My French teacher is from Djibouti, a tiny country in Africa near Ethiopia that has an important port and was once colonized by the French. His French is très bien but I was intrigued to learn about his native cuisine.
After hearing about Mukbasa (also called Yemenite poisson), I was able to get a rough recipe for it and found a few hints online. It seems to be a whole fish that resembles a tilapia, grilled in a wood fire pit. It is served with an assortment of sides including tomato dipping sauce and a thin flatbread like Indian chapati mashed with bananas, sometimes with honey or dates also.
I decided this would be a fun and challenging dish for Thanksgiving dinner, slightly modified to our taste – we don’t like that much sweet in a savory dish. The first challenge was the fish, after visiting 4 grocery stores looking for a whole white fish similar to the ones found in Djibouti, we settled on rockfish fillets.
2 whole fish or fillets of firm, non-oily white fish
2 tablespoons each of coriander (seeds that you grind yourself recommended), red pepper flakes and black pepper
2 pieces of cheese cloth (optional)
1 lemon (not traditional, you could skip)
4-5 tablespoons walnut or other oil
2-4 flat bread such as Indian chapati
1-2 plantains (or ripe bananas if you want it sweeter and more traditional)
1 tablespoon butter
Salt to taste
Prepare the grill early enough to get it hot, this takes about an hour for me with natural charcoal and hickory chips
Meanwhile, grind the coriander and pepper, if they are seeds
Place the fish on a plate or in bowl and squeeze half a lemon over each, and a tablespoon of oil
Place the cheese cloth over the fish (this ensures the biggest bits aren’t left on the fish)
Sprinkle a tablespoon or so of the 3 spices mixed together
Marinate for at least 30 minutes if you can
If using fillets, wrap in tinfoil and remove cheesecloth, then put in covered grill for ~10 minutes (tinfoil to prevent it flaking apart)
If using a whole fish, butterfly it and place on the grill directly or in tinfoil, remove cheesecloth and cook for 10-20 minutes or until firm
Peel and cut the plaintains into 1 inch pieces crosswise, fry in oil for 4-5 minutes until golden brown on each side, and soft-ish to a fork
Place the chapatis in a warm oven to maintain heat
When all items are done, place a chapati or two on the plate, put the fish and plantains on it, salt the fish to taste
A delicious, almost cakey bread that smells intoxicatingly of chocolate. The recipe is slightly complex and was translated from a Japanese website where the photos look even nicer. I’m copying it here just in case the original link goes down but it is certainly not my invention.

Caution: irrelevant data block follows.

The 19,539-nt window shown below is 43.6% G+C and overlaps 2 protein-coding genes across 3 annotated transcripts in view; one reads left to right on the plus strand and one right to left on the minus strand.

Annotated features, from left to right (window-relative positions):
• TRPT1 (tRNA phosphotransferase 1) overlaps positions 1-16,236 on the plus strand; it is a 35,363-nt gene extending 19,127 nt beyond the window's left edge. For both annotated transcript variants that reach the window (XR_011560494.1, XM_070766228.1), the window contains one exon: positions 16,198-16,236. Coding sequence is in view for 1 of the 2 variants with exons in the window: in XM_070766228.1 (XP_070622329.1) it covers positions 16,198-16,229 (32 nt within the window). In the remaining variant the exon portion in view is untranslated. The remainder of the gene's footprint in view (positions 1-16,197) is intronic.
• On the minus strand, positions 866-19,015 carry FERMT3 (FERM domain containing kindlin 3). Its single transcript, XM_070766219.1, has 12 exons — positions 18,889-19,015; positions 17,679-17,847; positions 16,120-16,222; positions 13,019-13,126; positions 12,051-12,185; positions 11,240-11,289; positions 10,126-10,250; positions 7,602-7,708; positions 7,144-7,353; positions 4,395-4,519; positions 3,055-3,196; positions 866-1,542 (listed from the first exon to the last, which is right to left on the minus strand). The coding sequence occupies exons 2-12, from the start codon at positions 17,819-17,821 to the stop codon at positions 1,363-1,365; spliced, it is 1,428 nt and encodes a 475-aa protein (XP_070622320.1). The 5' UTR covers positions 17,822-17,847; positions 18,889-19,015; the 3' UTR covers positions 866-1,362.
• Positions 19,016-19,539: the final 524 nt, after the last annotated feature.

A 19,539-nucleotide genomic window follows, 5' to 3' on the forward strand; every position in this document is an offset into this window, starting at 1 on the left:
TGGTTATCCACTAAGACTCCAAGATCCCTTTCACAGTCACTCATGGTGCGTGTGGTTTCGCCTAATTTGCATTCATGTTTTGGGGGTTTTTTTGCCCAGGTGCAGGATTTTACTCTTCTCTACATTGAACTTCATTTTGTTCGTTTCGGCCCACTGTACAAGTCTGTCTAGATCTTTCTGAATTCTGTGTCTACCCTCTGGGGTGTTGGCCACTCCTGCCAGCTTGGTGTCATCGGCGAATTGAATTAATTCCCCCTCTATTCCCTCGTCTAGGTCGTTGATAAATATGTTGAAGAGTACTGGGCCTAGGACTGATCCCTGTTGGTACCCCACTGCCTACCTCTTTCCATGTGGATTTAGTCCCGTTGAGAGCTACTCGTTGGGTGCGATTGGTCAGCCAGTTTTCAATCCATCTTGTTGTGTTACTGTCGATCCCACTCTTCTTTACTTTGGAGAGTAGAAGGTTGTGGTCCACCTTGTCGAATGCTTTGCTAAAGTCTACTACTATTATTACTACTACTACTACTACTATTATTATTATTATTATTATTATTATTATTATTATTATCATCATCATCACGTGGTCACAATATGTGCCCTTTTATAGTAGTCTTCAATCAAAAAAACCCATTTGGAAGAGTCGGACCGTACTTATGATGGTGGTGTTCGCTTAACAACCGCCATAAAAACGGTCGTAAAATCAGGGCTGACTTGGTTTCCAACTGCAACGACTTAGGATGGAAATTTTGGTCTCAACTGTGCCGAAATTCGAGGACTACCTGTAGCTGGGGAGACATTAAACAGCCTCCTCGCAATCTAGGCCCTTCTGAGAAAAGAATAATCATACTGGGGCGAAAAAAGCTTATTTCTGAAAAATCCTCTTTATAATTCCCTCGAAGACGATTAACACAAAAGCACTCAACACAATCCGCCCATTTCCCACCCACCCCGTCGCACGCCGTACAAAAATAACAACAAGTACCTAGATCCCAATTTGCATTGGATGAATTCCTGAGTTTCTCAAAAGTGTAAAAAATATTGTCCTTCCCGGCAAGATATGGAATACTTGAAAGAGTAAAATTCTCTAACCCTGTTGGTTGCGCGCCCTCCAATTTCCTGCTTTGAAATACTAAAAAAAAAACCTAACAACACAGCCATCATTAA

For the chocolate paste
20gm or 1 oz. cake flour
50gm or 4 tbsp. sugar
1 egg white
80gm or 3 oz. milk (warmed)
25gm or 1 oz. cocoa powder
10gm or 1 tsp. butter
300gm or 1 1/3 cups bread flour
12gm or 2 1/5 tsp. milk powder
5gm or 1 tsp. dry yeast
5gm or 1 tsp. salt
24gm or 2 tbsp. sugar
1 egg yolk
Water (water + egg yolk = 210gm or 7 1/2 oz.)
18gm or 1 1/2 tbsp. butter
What to do For chocolate paste
Mix sugar and cake flour into the egg white until smooth. (no need to beat)
Add coca powder into warm milk and sitr till powder is incorporated into milk.
Add egg white mixture into the warm milk (using a small pot) and stir over low fire till thicken (paste like). Then add in butter and mix till incorporated.
Leave paste to cool and then roll into a 14x14cm square (using plastic wrap).
Keep in fridge.
Mix all the dough ingredients tog. Knead for 8 mins and add the butter. Knead until you get a smooth dough. Leave to poof at room temperature until 1.5 times size and then place dough in the fridge for 1 hour.
Take out dough after 1 hour, roll it out to 25×25 square. Place the 14x14cm rolled out chocolate paste in the middle of the dough. Fold in 4 sides of the dough to cover the chocolate and seal the seams tight.
Roll out dough to 45x21cm. Make 3 folds (like folding a letter) and place dough in the fridge for 1 hour.
Take dough out from the fridge and repeat the step above (roll out and then 3 folds). Rest it for 10 mins.
Finally, roll dough to 14x30cm. Make a cut in the middle (along the 30cm side) but do not cut through, leave about 3cm uncut at top end, then twist and plait the dough.
Place plaited dough into the bread mould and let it proof at room temperature until dough expands to 80% of the mould.
Bake at 190C or 375 degrees for 35-40mins in a preheated oven. (preheat oven at 200C, 400 degrees)
My lazy attempt at making Green Goddess dressing was a success more as a dip than as a salad dressing. First off, I didn’t have quite all the ingredients called for and secondly, I was not in a mood to haul out the blender and then wash it afterward.